Uncharted Waters

Sardines and anchovies are taking to new waters in response to climate change.

Sardines are on the move. Anchovies and mackerel, too. And it’s not for some hijinks-filled, forage-fish version of Road Trip.

After looking at nearly 50 years of data from 57,870 survey trawls, where scientists scoop up the tiny fish with massive nets, researchers say several forage fish species of the North Sea are disappearing from their old swimming grounds and showing up in new waters. I’ll give you one guess why they’re headed north. That’s right, climate change.

The study, published in Global Change Biology last month, isn’t the first to show that climate change is spurring migrations, of course. We’ve seen pikas and polar bears surrendering territory and pink sea slugs conquer new shores in search for more suitable homes.

But when something happens to forage fish, it sends ripples throughout the entire ocean. Sardines may not have the tastiest reputation among humans (c’mon, Tom Hanks, just eat it already), but they are crucial fixtures in marine food webs.

In the open ocean, forage fish act as middlemen between microscopic zooplankton and massive predators like whales. Sardines roam the high seas in schools 10 million strong, devouring tiny copepods by the billion. In turn, the silver army is eaten by just about everyone else—from bigger fish to seals to dolphins to humpbacks. Even seabirds get in on the forage frenzy. And when the avian, mammalian, and piscine predators all chow down at once, it makes for one of the most jaw-dropping displays in nature.

So what happens when these swirling, silver fish balls start playing a game of musical habitats?

Ignasi Montero-Serra, the study’s lead author and researcher at the University of Bristol in the United Kingdom, says that’s a tough question to answer.

For better or worse, how the redistribution of forage fish will affect the ecosystem (let alone the fishing industry) remains to be seen. Montero-Serra says the research only proves that large changes are occurring as a result of global warming. Whether the repercussions are good, bad, or ugly, there’s no denying that they’re different from what came before.

With measurements taken from the Global Ocean Surface Temperature databank, Montero-Serra and his colleagues looked at water temperatures in the North Sea from the last half-century or so. They found that the sea has been warming by an average of 0.02 degrees Celsius per year, with some areas showing increases of up to 1.3 degrees.

During this time, the North Sea’s fish community also underwent a quantifiable shift. Between 1972 and 2012, Atlantic herring and European sprats declined significantly, while the numbers of Atlantic mackerel and Atlantic horse mackerel, who usually prefer warmer seas, started climbing. At the same time, European pilchards (a.k.a. sardines) and European anchovies began swimming up from the south.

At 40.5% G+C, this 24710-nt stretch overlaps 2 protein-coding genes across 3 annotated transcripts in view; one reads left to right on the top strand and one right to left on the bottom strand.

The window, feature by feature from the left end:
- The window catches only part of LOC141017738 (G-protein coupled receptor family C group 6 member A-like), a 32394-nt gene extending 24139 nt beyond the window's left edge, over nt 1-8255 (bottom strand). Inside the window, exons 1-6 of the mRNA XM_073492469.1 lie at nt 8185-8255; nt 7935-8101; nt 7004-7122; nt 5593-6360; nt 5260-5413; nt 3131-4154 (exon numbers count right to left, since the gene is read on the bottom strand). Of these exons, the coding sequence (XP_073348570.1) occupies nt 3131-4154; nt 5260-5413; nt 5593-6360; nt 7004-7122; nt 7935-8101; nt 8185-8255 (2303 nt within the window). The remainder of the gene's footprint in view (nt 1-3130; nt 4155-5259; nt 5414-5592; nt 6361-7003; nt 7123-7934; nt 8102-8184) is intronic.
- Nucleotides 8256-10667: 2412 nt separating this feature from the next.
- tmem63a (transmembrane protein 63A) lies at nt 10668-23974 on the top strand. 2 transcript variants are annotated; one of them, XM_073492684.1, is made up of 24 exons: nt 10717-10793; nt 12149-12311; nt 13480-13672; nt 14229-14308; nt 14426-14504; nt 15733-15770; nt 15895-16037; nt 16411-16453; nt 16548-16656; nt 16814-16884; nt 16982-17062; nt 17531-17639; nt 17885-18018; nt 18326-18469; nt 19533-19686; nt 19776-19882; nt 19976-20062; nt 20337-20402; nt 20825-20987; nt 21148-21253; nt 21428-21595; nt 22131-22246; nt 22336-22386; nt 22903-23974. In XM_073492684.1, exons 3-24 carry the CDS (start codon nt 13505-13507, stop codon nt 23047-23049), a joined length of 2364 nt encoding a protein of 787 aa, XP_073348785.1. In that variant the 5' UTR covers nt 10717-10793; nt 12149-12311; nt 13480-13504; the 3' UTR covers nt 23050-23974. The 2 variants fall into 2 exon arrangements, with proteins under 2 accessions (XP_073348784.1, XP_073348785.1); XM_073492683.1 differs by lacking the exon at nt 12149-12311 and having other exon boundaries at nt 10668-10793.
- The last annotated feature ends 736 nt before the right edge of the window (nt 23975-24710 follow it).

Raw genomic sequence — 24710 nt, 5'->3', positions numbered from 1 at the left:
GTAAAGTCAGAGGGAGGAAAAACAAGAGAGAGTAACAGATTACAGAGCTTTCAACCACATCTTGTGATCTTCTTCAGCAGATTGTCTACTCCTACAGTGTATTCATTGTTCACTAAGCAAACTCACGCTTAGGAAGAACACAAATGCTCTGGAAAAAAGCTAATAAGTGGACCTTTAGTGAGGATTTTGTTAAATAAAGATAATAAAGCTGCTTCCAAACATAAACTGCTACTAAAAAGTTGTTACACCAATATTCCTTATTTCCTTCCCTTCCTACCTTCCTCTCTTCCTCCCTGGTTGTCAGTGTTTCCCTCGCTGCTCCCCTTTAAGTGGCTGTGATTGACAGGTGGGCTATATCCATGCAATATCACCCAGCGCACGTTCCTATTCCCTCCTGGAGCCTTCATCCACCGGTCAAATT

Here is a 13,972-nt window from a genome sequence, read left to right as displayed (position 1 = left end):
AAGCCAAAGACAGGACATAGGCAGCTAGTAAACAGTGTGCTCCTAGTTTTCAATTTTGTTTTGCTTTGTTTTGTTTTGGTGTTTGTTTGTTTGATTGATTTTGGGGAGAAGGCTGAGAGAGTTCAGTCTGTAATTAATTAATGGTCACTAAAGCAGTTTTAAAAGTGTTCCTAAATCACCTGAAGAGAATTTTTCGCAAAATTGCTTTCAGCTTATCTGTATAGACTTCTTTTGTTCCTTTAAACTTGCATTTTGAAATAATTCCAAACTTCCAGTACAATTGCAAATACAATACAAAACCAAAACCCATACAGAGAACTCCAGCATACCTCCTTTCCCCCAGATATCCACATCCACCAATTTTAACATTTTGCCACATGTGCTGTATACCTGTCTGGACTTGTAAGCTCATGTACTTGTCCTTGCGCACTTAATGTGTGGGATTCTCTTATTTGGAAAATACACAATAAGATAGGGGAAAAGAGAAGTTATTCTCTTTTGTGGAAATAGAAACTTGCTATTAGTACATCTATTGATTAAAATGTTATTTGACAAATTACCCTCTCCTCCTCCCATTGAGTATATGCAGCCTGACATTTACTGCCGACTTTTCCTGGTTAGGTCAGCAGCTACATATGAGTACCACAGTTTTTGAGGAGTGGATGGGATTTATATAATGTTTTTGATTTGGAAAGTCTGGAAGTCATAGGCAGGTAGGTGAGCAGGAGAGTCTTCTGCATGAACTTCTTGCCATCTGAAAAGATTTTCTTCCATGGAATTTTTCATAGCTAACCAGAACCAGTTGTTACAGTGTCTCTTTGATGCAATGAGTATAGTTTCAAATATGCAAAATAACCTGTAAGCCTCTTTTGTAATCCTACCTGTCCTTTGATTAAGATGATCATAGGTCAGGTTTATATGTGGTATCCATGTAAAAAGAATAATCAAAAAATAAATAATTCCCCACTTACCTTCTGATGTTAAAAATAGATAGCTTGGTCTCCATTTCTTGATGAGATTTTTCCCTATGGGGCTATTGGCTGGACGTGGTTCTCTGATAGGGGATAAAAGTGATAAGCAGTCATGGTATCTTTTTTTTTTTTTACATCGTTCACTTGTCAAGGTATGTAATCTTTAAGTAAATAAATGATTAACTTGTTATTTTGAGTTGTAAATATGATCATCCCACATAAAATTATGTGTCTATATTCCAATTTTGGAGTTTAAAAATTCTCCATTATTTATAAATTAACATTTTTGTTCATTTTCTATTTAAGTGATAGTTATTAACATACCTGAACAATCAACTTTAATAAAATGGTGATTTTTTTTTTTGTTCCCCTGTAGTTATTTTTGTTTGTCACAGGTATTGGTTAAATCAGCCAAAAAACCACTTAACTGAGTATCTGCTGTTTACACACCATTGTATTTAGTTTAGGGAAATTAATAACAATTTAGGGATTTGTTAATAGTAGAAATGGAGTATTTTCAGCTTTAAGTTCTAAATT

Scientists don’t know for sure why these shifts occurred, but higher temperatures have been shown in other studies to alter the life cycle of these fish in many curious ways. Montero-Serra says warmer waters can increase the duration of spawning periods and speed juvenile growth rates while decreasing survival rates over winter. They may also mess with mating locations.

And where the big sardine ball goes, predators might follow. In 2012, bluefin tuna were caught in the high latitudes east of Greenland, well outside the species normal range. Another study from 2007 found a “rapid northwards range expansion” for the Balearic shearwater. The study covered in last week's seagull story also illustrates the ways a change in forage fish populations can affect their predators for generations.

“These systems are highly dynamic and complex,” says Montero-Serra. “In my opinion, we are still very far from anticipating accurately how they will respond to further warming.”

In other words, it’s not as simple as a particular fish enjoying a particular temperature and then migrating to find that sweet spot. Every species responds differently based on its unique characteristics, and a fish’s biology is tailor-made to work a certain way at certain temperatures.

One tweak in behavior may lead to another, which may lead to another, which may lead to a tiny silver fish (and a few million of its friends) swimming toward strange new seas.

This article was originally published on onEarth, which is no longer in publication. onEarth was founded in 1979 as the Amicus Journal, an independent magazine of thought and opinion on the environment. All opinions expressed are those of the authors and do not necessarily reflect the policies or positions of NRDC. This article is available for online republication by news media outlets or nonprofits under these conditions: The writer(s) must be credited with a byline; you must note prominently that the article was originally published by NRDC.org and link to the original; the article cannot be edited (beyond simple things such grammar); you can’t resell the article in any form or grant republishing rights to other outlets; you can’t republish our material wholesale or automatically—you need to select articles individually; you can’t republish the photos or graphics on our site without specific permission; you should drop us a note to let us know when you’ve used one of our articles.

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